Metastatic Merkel Cell Carcinoma Therapy To Be Tested in Worldwide Clinical Trial

Metastatic Merkel Cell Carcinoma Therapy To Be Tested in Worldwide Clinical Trial

Metastatic Merkel Cell CarcinomaEMD Serono, Inc., a subsidiary of Merck KGaA, Darmstadt, Germany, has announced the beginning of an international Phase II multi-center, international, single-arm, open-label clinical trial, designed to evaluate the efficacy and safety of its experimental drug MSB0010718C in subjects with metastatic Merkel cell carcinoma (MCC) who must have received one line of chemotherapy for the treatment of metastatic MCC.

MCC, or neuroendocrine carcinoma, is a rare and aggressive disease that tends to metastasize at an early stage. It is characterized by the accumulation of cancer cells in the top layer of the skin, especially in areas commonly exposed to the sun, such as head, neck, arms and legs. In addition to the sun, other risk factors include a compromised immune system, for example patients who have received organ transplants, suffering from HIV/AIDS or from other types of cancers, the presence of the Merkel cell polyomavirus, which can participate in tumor formation.

The incidence of MCC has been increasing over the years, and satisfactory outcomes for patients are very poor.

Currently, treatment for MCC includes surgery, radiation, and chemotherapy; however, the need for new treatment approaches has led to the development of clinical trials exploring the potential of immune checkpoint inhibitors, such as those targeting CTLA-4 or PD-1. As such, MSB0010718C is a human IgG1 monoclonal antibody that binds to the programmed death-ligand 1 (PD-L1), a protein expressed at high levels at the surface of several types of cancer that plays a major role in suppressing the immune system. MSB0010718C can block the interaction of PD-L1 with its receptors, this way restoring anti-tumor T-cell responses.

This study is expected to recruit patients across Asia Pacific, Australia, Europe, and North America, and has set its primary endpoint as best overall response, and secondary outcomes as duration of response, progression-free survival and overall survival up to 3 years, in addition to treatment adverse side events.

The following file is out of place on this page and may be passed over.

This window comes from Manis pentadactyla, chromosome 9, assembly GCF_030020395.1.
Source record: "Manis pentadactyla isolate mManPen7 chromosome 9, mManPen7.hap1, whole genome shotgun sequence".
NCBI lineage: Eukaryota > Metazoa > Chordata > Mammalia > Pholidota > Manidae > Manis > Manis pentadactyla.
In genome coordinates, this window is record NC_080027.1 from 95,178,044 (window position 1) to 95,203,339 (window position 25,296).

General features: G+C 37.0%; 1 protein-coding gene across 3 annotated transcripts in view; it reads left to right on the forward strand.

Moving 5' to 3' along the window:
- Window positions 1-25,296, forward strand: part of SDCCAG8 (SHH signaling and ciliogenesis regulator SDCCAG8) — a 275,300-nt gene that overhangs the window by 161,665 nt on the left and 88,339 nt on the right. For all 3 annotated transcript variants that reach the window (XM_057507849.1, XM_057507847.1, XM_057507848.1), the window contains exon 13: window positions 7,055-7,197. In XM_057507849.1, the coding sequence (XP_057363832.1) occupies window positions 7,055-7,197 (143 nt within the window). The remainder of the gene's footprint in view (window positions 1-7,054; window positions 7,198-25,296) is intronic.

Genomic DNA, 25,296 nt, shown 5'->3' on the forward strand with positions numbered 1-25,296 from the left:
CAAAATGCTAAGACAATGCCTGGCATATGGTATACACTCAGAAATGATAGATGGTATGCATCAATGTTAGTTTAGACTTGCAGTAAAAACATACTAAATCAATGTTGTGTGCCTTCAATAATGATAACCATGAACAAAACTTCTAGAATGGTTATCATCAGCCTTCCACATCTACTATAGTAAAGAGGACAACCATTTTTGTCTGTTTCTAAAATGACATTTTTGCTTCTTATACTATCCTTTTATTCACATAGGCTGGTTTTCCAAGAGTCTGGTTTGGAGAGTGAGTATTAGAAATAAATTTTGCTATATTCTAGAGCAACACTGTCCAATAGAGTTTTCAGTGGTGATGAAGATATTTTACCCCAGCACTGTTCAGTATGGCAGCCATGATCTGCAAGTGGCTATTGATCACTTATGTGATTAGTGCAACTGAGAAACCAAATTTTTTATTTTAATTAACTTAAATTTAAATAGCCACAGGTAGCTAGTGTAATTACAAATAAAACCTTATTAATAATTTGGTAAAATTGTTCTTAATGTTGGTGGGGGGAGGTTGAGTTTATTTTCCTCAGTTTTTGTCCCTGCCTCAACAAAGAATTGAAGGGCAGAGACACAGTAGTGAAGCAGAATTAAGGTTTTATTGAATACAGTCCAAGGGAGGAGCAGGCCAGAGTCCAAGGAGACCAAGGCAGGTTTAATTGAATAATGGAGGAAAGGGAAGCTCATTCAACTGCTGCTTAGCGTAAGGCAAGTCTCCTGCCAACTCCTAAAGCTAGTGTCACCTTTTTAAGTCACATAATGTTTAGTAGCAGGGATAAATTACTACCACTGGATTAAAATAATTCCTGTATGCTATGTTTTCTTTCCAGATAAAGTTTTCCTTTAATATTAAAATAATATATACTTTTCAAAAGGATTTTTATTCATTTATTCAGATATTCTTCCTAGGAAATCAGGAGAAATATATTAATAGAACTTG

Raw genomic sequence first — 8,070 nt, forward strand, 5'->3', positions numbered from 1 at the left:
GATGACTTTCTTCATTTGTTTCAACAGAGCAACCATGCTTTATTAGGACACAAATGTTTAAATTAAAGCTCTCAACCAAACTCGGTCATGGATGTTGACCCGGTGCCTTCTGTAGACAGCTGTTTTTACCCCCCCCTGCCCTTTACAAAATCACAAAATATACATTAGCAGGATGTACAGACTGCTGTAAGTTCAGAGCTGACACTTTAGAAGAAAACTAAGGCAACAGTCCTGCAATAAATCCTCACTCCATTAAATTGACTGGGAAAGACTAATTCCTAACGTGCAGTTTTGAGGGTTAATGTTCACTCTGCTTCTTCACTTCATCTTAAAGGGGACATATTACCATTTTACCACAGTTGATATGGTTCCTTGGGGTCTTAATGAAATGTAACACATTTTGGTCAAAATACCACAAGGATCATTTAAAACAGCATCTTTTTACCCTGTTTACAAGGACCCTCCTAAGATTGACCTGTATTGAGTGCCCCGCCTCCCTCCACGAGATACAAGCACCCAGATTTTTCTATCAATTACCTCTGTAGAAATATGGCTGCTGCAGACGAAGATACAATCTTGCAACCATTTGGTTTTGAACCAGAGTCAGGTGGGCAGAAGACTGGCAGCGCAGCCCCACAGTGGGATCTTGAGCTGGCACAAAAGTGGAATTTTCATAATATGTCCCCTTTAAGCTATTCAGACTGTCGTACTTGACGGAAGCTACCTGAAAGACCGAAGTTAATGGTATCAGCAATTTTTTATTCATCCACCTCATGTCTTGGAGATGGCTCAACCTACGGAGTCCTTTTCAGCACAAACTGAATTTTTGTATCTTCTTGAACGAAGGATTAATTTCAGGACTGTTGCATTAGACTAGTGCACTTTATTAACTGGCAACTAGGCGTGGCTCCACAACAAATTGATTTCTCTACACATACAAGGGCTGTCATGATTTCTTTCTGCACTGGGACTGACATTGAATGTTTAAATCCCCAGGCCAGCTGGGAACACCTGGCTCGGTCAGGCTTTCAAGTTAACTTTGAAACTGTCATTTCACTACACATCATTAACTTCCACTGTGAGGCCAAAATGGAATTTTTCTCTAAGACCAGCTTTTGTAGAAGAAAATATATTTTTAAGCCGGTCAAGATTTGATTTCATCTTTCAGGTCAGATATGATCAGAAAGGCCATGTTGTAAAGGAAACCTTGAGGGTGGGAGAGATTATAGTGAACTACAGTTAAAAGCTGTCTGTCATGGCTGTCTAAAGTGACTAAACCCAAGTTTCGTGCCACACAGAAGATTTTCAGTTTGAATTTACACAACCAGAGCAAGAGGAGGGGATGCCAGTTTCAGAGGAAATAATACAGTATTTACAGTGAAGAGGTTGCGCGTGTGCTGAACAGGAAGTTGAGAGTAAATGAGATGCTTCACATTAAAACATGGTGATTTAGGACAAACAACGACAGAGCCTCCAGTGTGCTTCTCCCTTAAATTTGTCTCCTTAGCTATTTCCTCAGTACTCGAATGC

“We believe that modulating the immune system by targeting PD-L1 represents a promising new approach in the treatment of this aggressive cancer, especially considering that many of the predisposing factors for mMCC seem to be related to functional disruptions of the immune system,” said Helen Sabzevari, Senior Vice President of Immuno-Oncology at the biopharmaceutical division of Merck KGaA, Darmstadt, Germany, in a EMD Serono press release. “Our anti-PD-L1 compound may present a potential new approach for the treatment of mMCC patients. The initiation of this Phase II study is an important milestone, as we endeavor to help those suffering from mMCC, a devastating disease with significant unmet need.”

In a complementary study, MSB0010718C is also being tested in a Phase I clinical trial for the treatment of solid tumors, and is currently recruiting patients that suffer from castrate-resistant prostate cancer, colorectal cancer, gastric/gastroesophogeal cancer, melanoma, metastatic breast cancer, non-small cell lung cancer and ovarian cancer.

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